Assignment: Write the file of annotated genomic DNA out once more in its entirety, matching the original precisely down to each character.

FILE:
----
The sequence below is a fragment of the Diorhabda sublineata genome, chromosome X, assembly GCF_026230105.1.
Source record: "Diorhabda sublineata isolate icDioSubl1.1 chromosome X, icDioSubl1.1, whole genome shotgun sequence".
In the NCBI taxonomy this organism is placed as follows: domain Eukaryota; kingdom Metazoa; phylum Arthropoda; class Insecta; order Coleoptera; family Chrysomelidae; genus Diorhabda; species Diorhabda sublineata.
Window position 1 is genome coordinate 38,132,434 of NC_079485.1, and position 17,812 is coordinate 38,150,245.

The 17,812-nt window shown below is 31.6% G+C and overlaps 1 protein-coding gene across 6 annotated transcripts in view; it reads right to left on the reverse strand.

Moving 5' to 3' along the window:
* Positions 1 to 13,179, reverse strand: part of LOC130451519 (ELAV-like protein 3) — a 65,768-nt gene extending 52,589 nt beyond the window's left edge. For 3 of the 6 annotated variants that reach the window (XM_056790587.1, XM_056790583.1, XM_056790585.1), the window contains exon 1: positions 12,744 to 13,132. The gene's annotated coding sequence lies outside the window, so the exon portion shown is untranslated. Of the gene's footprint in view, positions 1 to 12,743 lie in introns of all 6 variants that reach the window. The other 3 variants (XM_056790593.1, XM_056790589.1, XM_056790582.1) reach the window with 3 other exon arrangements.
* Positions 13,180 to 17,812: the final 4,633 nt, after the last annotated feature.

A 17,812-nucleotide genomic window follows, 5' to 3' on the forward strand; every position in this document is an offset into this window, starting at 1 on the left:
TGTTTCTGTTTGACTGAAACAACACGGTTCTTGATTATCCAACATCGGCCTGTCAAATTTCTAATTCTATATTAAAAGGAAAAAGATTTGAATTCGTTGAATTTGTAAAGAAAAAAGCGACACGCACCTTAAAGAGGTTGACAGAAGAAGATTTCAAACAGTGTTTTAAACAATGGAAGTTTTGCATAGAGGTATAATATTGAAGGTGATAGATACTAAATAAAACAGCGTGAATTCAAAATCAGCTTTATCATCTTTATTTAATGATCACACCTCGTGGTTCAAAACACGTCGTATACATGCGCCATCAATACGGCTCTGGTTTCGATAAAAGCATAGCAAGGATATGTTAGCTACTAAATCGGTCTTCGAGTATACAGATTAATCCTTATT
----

The sequence below is a fragment of the Diorhabda sublineata genome, chromosome X, assembly GCF_026230105.1.
Source record: "Diorhabda sublineata isolate icDioSubl1.1 chromosome X, icDioSubl1.1, whole genome shotgun sequence".
In the NCBI taxonomy this organism is placed as follows: domain Eukaryota; kingdom Metazoa; phylum Arthropoda; class Insecta; order Coleoptera; family Chrysomelidae; genus Diorhabda; species Diorhabda sublineata.
Window position 1 is genome coordinate 38,132,434 of NC_079485.1, and position 17,812 is coordinate 38,150,245.

The 17,812-nt window shown below is 31.6% G+C and overlaps 1 protein-coding gene across 6 annotated transcripts in view; it reads right to left on the reverse strand.

Moving 5' to 3' along the window:
* Positions 1 to 13,179, reverse strand: part of LOC130451519 (ELAV-like protein 3) — a 65,768-nt gene extending 52,589 nt beyond the window's left edge. For 3 of the 6 annotated variants that reach the window (XM_056790587.1, XM_056790583.1, XM_056790585.1), the window contains exon 1: positions 12,744 to 13,132. The gene's annotated coding sequence lies outside the window, so the exon portion shown is untranslated. Of the gene's footprint in view, positions 1 to 12,743 lie in introns of all 6 variants that reach the window. The other 3 variants (XM_056790593.1, XM_056790589.1, XM_056790582.1) reach the window with 3 other exon arrangements.
* Positions 13,180 to 17,812: the final 4,633 nt, after the last annotated feature.

A 17,812-nucleotide genomic window follows, 5' to 3' on the forward strand; every position in this document is an offset into this window, starting at 1 on the left:
TGTTTCTGTTTGACTGAAACAACACGGTTCTTGATTATCCAACATCGGCCTGTCAAATTTCTAATTCTATATTAAAAGGAAAAAGATTTGAATTCGTTGAATTTGTAAAGAAAAAAGCGACACGCACCTTAAAGAGGTTGACAGAAGAAGATTTCAAACAGTGTTTTAAACAATGGAAGTTTTGCATAGAGGTATAATATTGAAGGTGATAGATACTAAATAAAACAGCGTGAATTCAAAATCAGCTTTATCATCTTTATTTAATGATCACACCTCGTGGTTCAAAACACGTCGTATACATGCGCCATCAATACGGCTCTGGTTTCGATAAAAGCATAGCAAGGATATGTTAGCTACTAAATCGGTCTTCGAGTATACAGATTAATCCTTATT